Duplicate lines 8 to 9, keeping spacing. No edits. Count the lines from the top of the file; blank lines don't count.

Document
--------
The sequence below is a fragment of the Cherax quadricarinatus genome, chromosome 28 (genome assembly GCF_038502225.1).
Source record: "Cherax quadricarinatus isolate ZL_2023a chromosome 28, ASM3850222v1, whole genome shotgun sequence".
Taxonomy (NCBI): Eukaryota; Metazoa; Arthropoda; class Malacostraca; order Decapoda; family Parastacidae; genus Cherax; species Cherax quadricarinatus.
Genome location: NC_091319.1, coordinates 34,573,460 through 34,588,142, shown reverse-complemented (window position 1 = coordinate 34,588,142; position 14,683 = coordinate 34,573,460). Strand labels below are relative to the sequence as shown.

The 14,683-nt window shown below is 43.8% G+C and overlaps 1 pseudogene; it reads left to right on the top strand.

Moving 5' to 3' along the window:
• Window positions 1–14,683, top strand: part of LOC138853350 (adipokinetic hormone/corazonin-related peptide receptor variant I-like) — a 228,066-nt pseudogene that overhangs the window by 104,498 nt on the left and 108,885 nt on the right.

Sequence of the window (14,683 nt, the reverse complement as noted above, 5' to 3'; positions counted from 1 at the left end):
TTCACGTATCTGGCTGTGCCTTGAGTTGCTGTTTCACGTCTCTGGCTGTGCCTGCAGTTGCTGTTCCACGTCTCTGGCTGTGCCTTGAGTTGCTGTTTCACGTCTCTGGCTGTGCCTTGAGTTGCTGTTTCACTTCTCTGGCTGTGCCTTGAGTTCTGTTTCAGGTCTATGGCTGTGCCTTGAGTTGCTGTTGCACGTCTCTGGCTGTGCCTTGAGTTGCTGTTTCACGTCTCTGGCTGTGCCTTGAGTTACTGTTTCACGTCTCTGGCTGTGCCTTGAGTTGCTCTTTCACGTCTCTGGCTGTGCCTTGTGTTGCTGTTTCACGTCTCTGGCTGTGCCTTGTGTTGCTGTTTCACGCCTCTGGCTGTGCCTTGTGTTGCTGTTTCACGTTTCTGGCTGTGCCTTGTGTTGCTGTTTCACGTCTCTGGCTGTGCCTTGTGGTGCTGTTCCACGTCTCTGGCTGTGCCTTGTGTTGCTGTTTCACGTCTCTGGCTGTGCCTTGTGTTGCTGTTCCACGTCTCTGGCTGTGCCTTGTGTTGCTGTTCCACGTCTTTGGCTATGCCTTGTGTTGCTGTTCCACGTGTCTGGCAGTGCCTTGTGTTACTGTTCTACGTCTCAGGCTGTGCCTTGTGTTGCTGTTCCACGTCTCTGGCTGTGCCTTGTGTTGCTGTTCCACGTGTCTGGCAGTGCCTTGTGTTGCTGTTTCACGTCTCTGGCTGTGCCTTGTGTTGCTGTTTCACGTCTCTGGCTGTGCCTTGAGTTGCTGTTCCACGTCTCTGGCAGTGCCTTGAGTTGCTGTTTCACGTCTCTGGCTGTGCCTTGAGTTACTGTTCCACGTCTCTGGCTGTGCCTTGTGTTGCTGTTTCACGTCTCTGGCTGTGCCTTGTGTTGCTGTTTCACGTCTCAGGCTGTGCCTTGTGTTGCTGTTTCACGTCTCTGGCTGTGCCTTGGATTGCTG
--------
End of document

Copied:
Sequence of the window (14,683 nt, the reverse complement as noted above, 5' to 3'; positions counted from 1 at the left end):
TTCACGTATCTGGCTGTGCCTTGAGTTGCTGTTTCACGTCTCTGGCTGTGCCTGCAGTTGCTGTTCCACGTCTCTGGCTGTGCCTTGAGTTGCTGTTTCACGTCTCTGGCTGTGCCTTGAGTTGCTGTTTCACTTCTCTGGCTGTGCCTTGAGTTCTGTTTCAGGTCTATGGCTGTGCCTTGAGTTGCTGTTGCACGTCTCTGGCTGTGCCTTGAGTTGCTGTTTCACGTCTCTGGCTGTGCCTTGAGTTACTGTTTCACGTCTCTGGCTGTGCCTTGAGTTGCTCTTTCACGTCTCTGGCTGTGCCTTGTGTTGCTGTTTCACGTCTCTGGCTGTGCCTTGTGTTGCTGTTTCACGCCTCTGGCTGTGCCTTGTGTTGCTGTTTCACGTTTCTGGCTGTGCCTTGTGTTGCTGTTTCACGTCTCTGGCTGTGCCTTGTGGTGCTGTTCCACGTCTCTGGCTGTGCCTTGTGTTGCTGTTTCACGTCTCTGGCTGTGCCTTGTGTTGCTGTTCCACGTCTCTGGCTGTGCCTTGTGTTGCTGTTCCACGTCTTTGGCTATGCCTTGTGTTGCTGTTCCACGTGTCTGGCAGTGCCTTGTGTTACTGTTCTACGTCTCAGGCTGTGCCTTGTGTTGCTGTTCCACGTCTCTGGCTGTGCCTTGTGTTGCTGTTCCACGTGTCTGGCAGTGCCTTGTGTTGCTGTTTCACGTCTCTGGCTGTGCCTTGTGTTGCTGTTTCACGTCTCTGGCTGTGCCTTGAGTTGCTGTTCCACGTCTCTGGCAGTGCCTTGAGTTGCTGTTTCACGTCTCTGGCTGTGCCTTGAGTTACTGTTCCACGTCTCTGGCTGTGCCTTGTGTTGCTGTTTCACGTCTCTGGCTGTGCCTTGTGTTGCTGTTTCACGTCTCAGGCTGTGCCTTGTGTTGCTGTTTCACGTCTCTGGCTGTGCCTTGGATTGCTG